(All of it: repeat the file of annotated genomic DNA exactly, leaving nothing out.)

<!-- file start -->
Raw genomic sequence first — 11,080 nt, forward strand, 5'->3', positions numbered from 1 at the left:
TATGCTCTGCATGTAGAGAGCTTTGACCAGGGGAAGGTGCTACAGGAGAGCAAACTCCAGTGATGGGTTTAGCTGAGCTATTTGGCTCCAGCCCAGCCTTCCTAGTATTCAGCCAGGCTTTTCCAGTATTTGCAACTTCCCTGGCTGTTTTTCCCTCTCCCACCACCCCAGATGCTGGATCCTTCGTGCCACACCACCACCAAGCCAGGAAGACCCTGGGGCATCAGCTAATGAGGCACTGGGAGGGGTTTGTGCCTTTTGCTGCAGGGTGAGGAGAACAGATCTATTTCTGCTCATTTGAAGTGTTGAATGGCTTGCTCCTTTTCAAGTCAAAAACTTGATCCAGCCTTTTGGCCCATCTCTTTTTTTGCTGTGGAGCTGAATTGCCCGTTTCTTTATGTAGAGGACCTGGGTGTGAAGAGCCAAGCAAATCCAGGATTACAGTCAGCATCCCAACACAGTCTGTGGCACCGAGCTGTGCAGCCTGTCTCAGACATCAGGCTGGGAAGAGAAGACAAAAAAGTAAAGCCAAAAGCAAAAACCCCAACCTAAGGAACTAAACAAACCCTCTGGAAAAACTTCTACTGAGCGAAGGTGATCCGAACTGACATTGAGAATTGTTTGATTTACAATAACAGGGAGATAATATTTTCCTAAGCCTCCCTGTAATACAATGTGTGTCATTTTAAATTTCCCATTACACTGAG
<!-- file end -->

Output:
Raw genomic sequence first — 11,080 nt, forward strand, 5'->3', positions numbered from 1 at the left:
TATGCTCTGCATGTAGAGAGCTTTGACCAGGGGAAGGTGCTACAGGAGAGCAAACTCCAGTGATGGGTTTAGCTGAGCTATTTGGCTCCAGCCCAGCCTTCCTAGTATTCAGCCAGGCTTTTCCAGTATTTGCAACTTCCCTGGCTGTTTTTCCCTCTCCCACCACCCCAGATGCTGGATCCTTCGTGCCACACCACCACCAAGCCAGGAAGACCCTGGGGCATCAGCTAATGAGGCACTGGGAGGGGTTTGTGCCTTTTGCTGCAGGGTGAGGAGAACAGATCTATTTCTGCTCATTTGAAGTGTTGAATGGCTTGCTCCTTTTCAAGTCAAAAACTTGATCCAGCCTTTTGGCCCATCTCTTTTTTTGCTGTGGAGCTGAATTGCCCGTTTCTTTATGTAGAGGACCTGGGTGTGAAGAGCCAAGCAAATCCAGGATTACAGTCAGCATCCCAACACAGTCTGTGGCACCGAGCTGTGCAGCCTGTCTCAGACATCAGGCTGGGAAGAGAAGACAAAAAAGTAAAGCCAAAAGCAAAAACCCCAACCTAAGGAACTAAACAAACCCTCTGGAAAAACTTCTACTGAGCGAAGGTGATCCGAACTGACATTGAGAATTGTTTGATTTACAATAACAGGGAGATAATATTTTCCTAAGCCTCCCTGTAATACAATGTGTGTCATTTTAAATTTCCCATTACACTGAG